Study the most demanding sermon that Jesus ever made as recorded in John Six. When He made the cost of discipleship quite clear, four-thousand, nine-hundred and eighty-eight turned on their heels and walked away. Only twelve were left.

“You’re going to go away, too, aren’t you?” said Jesus. expecting them to say, “Yes, we are leaving, too.” Instead, Peter said, “Where shall we go? You have the words of life.” We are in the process of coming to know Christ as our Lord and Savior when we know that there is no place else to go except to Jesus.

By the way, after Jesus preached this sermon everything changed. He ministry went down hill straight to the cross.

What are some of the markers that help us know if it is time for a child to declare faith in Christ and be baptized? I will share several. However, this list is certainly not exhaustive.

1. A heart that is broken-hearted over personal sin. I remember the tears as I struggled with the fact that Jesus died for my sins and that I needed a savior (John 16:8-11). No one can come to Christ without dealing with their sin. It is important for anyone to realize if no one had ever sinned but me, Jesus would still die on the Christ for me to forgive my sins.

2. A human spirit that has matured enough to hear and answer a call from God. Our inner-spiritual receptors do not come ready to work. They must be cultivated and matured. The timing of this maturing process varies from person to person. Even Jesus needed time for His human spirit to develop properly (Luke 2:52).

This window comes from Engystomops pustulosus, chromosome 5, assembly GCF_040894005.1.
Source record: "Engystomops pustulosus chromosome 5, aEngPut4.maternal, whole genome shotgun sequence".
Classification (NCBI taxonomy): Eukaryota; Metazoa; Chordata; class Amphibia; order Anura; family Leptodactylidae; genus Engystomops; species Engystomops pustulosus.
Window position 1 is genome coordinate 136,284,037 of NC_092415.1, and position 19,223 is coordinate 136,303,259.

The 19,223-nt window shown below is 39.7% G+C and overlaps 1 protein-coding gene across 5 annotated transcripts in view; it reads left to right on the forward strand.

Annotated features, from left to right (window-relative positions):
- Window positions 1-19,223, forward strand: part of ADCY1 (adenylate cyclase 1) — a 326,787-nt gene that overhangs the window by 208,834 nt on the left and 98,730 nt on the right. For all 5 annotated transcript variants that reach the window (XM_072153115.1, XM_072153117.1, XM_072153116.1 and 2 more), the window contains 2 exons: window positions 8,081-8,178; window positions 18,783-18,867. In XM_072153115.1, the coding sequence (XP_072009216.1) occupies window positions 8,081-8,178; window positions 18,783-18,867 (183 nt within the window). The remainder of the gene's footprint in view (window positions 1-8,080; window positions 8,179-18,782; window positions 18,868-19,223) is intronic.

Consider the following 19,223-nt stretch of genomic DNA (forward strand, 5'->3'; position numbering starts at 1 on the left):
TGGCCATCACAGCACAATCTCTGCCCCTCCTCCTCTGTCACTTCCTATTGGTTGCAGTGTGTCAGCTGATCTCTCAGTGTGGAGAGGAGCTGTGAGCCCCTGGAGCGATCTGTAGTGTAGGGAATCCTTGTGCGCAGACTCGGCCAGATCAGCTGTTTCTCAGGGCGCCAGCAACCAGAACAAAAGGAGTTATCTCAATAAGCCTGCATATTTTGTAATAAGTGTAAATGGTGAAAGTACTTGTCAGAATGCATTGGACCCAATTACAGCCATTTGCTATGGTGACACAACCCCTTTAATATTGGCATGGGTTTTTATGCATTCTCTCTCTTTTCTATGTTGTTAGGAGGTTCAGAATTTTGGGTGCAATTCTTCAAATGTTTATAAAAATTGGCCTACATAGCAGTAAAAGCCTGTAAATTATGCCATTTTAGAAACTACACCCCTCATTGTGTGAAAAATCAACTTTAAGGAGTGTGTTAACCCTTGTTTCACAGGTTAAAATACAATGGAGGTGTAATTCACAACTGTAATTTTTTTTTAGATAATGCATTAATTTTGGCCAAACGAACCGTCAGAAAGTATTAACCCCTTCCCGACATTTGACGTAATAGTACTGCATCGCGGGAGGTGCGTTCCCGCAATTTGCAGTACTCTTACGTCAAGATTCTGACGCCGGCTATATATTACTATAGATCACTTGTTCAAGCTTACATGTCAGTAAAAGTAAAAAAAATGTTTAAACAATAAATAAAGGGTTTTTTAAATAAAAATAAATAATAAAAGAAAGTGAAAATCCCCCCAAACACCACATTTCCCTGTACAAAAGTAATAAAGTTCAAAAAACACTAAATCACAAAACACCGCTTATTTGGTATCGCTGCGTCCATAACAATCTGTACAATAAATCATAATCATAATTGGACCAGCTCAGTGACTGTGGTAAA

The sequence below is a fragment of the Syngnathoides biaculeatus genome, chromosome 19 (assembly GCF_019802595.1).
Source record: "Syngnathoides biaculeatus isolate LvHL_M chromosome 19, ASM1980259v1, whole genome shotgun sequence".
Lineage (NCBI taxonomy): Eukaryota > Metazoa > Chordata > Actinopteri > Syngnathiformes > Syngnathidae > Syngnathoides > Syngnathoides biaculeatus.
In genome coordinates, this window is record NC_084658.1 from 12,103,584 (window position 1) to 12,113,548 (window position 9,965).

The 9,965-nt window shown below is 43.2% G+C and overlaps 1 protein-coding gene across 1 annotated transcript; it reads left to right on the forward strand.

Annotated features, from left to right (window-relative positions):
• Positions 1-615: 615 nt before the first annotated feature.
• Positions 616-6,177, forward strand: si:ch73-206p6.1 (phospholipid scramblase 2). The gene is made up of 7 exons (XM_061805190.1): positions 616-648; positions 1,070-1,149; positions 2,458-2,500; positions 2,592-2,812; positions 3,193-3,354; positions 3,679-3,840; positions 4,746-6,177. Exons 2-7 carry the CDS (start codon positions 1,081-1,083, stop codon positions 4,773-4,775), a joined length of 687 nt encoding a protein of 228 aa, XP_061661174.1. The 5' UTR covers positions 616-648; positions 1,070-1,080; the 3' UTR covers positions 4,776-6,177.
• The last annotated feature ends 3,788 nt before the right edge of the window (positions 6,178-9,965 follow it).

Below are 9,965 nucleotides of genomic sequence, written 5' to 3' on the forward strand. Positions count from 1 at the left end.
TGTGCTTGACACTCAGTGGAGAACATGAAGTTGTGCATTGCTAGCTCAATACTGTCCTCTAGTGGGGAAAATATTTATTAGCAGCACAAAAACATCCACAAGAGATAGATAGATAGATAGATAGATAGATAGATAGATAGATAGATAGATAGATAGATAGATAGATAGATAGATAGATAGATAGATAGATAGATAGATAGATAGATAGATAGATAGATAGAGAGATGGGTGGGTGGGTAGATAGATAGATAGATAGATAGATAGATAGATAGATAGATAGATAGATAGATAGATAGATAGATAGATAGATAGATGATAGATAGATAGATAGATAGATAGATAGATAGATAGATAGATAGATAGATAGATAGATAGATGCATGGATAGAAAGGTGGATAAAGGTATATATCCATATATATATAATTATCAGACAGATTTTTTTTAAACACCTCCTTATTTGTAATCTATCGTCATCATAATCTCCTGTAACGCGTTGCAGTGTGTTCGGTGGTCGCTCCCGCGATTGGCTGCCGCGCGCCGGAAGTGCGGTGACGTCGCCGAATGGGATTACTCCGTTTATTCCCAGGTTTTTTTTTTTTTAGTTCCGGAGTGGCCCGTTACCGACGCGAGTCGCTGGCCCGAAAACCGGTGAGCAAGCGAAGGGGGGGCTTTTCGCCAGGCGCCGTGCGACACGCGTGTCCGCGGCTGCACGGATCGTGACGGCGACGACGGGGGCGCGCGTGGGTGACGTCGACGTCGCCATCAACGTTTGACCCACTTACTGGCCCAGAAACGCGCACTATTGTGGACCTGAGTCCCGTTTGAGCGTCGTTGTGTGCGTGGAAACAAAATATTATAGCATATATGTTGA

Here is where mom, dad, family and church leaders are needed–those who will take the time and effort to help children and teenagers develop their spiritual lives so that they can respond positively with enough understanding and experience when the Holy Spirit convicts them of their sin and need for Christ as Lord and Savior.

3. The ability to know, understand and enunciate the principles of the gospel. It is hard to commitment to something that we don’t understand.

4. A conscious desire to receive Christ as a personal commitment for life.

5. Care is needed when considering whether or not it is time for a child or teenager to make a declaration of faith in Christ and be baptized. There is the danger of what I call spiritual abortion. The seed is planted early but the rocky soil dries out the gospel and/or the thorny soil crowds out the gospel As a result, he childhood proclamation fades into oblivion in later years.

6. BIG CAVEAT: No one has to have all of this straightened out in order to come to Christ. There is no set age when a person can become a Christian (John 1:12). For example, I had no idea of the implications of the Virgin Birth when I was seven. I didn’t even know what a virgin was–but I came to Jesus.

7. Anyone can become a Christian at any time and any age (John 3:16).

May I close with an observation. There is much to be said for the saints of the last generations who didn’t say, “I believe in Jesus” when they were children and then got baptized. They struggled with God until they could make certain that their sins were forgiven and they could make a life-long decision to follow. For example, Charles Spurgeon, John Wesley and John Bunyan were in their twenties when they made decisions to follow Christ–and they never wavered. If we were more like they, we would have more real, dedicated Christians and fewer misguided hypocrites.

Sincerely, Roger